Whether you are experienced or new to meditation, let’s talk about meditation in a new light. It has long held a reputation in the west that makes it seem mystical, difficult, culturally different, and not something people routinely add to their day. However, you can successfully learn to meditate even if you are brand new.
Studies have shown that being able to successfully learn to meditate is dependent on four criteria. A new meditator has to choose an amount of time to meditate, even if short, that they can be consistent at. They need to choose a posture that is comfortable which can include standing or sitting in a chair. They also need explicit instructions for what to do and an idea of what to expect as their experience increases.
If you were to interview 1000 ultra-successful people you would find that the vast majority have a practice based on meditation. They refer to it in a way that is comfortable for their culture, experience, or belief system such as intention, prayer, mindfulness, or meditation. Nevertheless, all of them are separating from whatever activities make them successful and are deeply contemplating, breathing, or going within. By definition, successful people are usually really busy, right? Well, many share that their success is the result of their practice and they wouldn’t go without.
So why was it so important to them to learn to meditation and what are they saying that they get out of it?
- Reducing stress
- Increasing focus
- Increasing self-awareness, happiness, peace, and joy
- Improving healthy living
- Less reactive in difficult situations
- Seeing problems as opportunities
- Seeing unfortunate circumstances as lessons
- Helps enforce a healthy balance between work time and personal time
What they share is the collective belief that time is needed to rest, rejuvenate, and empower the one thing that makes everything else possible. “Presence of Mind” let’s us clearly see what is important and be open to what is possible.
Types of Meditation
Comparing meditation to sports is a great way to understand it. There are many different types of meditation and each is undertaken for different reasons. Just like sports has soccer or swimming, or boxing, meditation has its own categories. It is important for you to think about your goals and why you want to learn to meditate so that you can choose the right type. Types of meditation can be grouped by:
- Mantra-based: repetition of a word or phrase over and over again
- Observational: sitting in a calm state and watching the thoughts that come up
- Concentrative: focus on the breath, a gong, or a sound
- Aspirational: cultivate a quality
To simplify things, know that there are many different ways that meditation is practiced but a few meditation habits that make the changes in your life possible. With so many meditation traditions and styles, know that anyone proclaiming that there is only “one way” is way off base. Here are some general meditation tips:
- There are no rules: Don’t get caught up in the way it’s done. You don’t need to buy anything special.
- Start small: Choose just a few minutes. It’s better to create a consistent practice that you can make longer.
- No expectations: Don’t expect to have good or great meditations. You will have sessions that you don’t feel anything and your mind is all over the place or you even fall asleep! It is about the process and the eventual momentum.
- Make a commitment: The benefits can be seen after a series of small changes. Most people have successfully added mediation to their life by meditating for short daily sessions at about the same time every day, in the same place.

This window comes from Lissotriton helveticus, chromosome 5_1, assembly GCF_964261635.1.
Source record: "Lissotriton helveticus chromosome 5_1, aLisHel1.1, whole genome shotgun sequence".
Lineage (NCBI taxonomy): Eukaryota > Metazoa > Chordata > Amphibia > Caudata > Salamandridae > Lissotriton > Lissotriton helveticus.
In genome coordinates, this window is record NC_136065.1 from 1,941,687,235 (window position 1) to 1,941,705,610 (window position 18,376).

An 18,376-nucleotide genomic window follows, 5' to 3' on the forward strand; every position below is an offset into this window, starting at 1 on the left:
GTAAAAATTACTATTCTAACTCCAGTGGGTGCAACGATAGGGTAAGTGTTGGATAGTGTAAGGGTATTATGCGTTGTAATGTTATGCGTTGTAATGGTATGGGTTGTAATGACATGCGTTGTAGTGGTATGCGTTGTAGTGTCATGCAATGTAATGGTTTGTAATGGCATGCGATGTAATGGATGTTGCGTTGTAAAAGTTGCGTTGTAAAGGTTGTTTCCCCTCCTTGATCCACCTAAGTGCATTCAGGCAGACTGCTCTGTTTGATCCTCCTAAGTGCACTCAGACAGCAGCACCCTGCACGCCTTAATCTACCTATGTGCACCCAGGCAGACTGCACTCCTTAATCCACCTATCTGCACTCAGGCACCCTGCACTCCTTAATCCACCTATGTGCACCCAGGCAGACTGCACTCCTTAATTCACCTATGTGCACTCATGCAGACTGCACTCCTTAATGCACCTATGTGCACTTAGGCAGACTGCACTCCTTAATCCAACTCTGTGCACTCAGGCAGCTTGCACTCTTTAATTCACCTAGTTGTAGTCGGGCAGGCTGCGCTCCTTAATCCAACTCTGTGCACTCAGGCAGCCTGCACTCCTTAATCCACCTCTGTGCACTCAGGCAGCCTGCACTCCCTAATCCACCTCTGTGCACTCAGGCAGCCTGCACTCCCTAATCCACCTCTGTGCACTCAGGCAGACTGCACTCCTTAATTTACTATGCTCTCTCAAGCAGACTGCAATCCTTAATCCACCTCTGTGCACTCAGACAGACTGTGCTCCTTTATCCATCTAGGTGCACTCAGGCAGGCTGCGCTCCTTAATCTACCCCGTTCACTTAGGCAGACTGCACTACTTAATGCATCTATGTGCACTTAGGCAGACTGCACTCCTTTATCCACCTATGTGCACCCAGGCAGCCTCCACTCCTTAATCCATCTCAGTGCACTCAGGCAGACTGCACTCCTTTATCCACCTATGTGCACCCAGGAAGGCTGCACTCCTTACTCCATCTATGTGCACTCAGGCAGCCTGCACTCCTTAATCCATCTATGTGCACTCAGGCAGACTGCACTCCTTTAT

- Choose the path that feels right to you. There are many types and heritages of meditation. Choose whatever you connect with and seems doable to you.
“Meditation: Because some questions cannot be answered by Google.”Unknown
6 Basic Steps to Learn to Meditate Effectively
- Find a quiet place to sit: If you are new to meditation, don’t agonize over your lotus posture. You want an erect spine but choose a chair or cushions that are comfortable to you. Many traditions stand, laydown, or sit in a chair.
- Set your intention: Just think about the type of meditation and set your intention about what you would like to accomplish.
- Set a time if you are beginning: The whole idea of meditation can be daunting. Set a timer so that your mind is willing to work on focusing because it knows there is an end near.
- Focus on your intention: Think about your intention. When your mind interrupts you, just gently return to your intention.
- Focus on your breath. Many of us cannot sit quietly without the mind going crazy but there is an easy answer. The body will not allow your mind to wander if you are watching or counting your breath.
- Bring your mediation to a close. 5-10 minutes/day is great for beginners. Consistency trumps perfection. Don’t just get up and walk off. You did a great thing so smile about that and mentally end your session. It will make tomorrow’s commitment easier.
Once you get the hang of meditation, you can dive deeper around a specific thought, incorporate imagination, and even express some gratitude during your session. Structure is not necessary for every day.
Readers of Tai Chi Basics consistently ask for resources on how to start meditating or improve their practice. This is the same for people who attend my tai chi class. Tai chi, like life, is a moving art and sitting still proves to be difficult. The fact that tai chi is physical is a disadvantage for people with mobility issues but meditation works well in this situation. These are people who have heard of the benefits of meditation and already have an Eastern practice that they are doing! So why aren’t they successful? Because they are my students, I have had the luxury of asking why people were unsuccessful and then fixing it so that they learned to meditate. Here is what they said:
Top Reasons People Did Not Start or Stick with Meditation
- Too technical: I was too knew and the terminology and teachings were too technical.
- Not enough time: I started but couldn’t commit for that amount of time.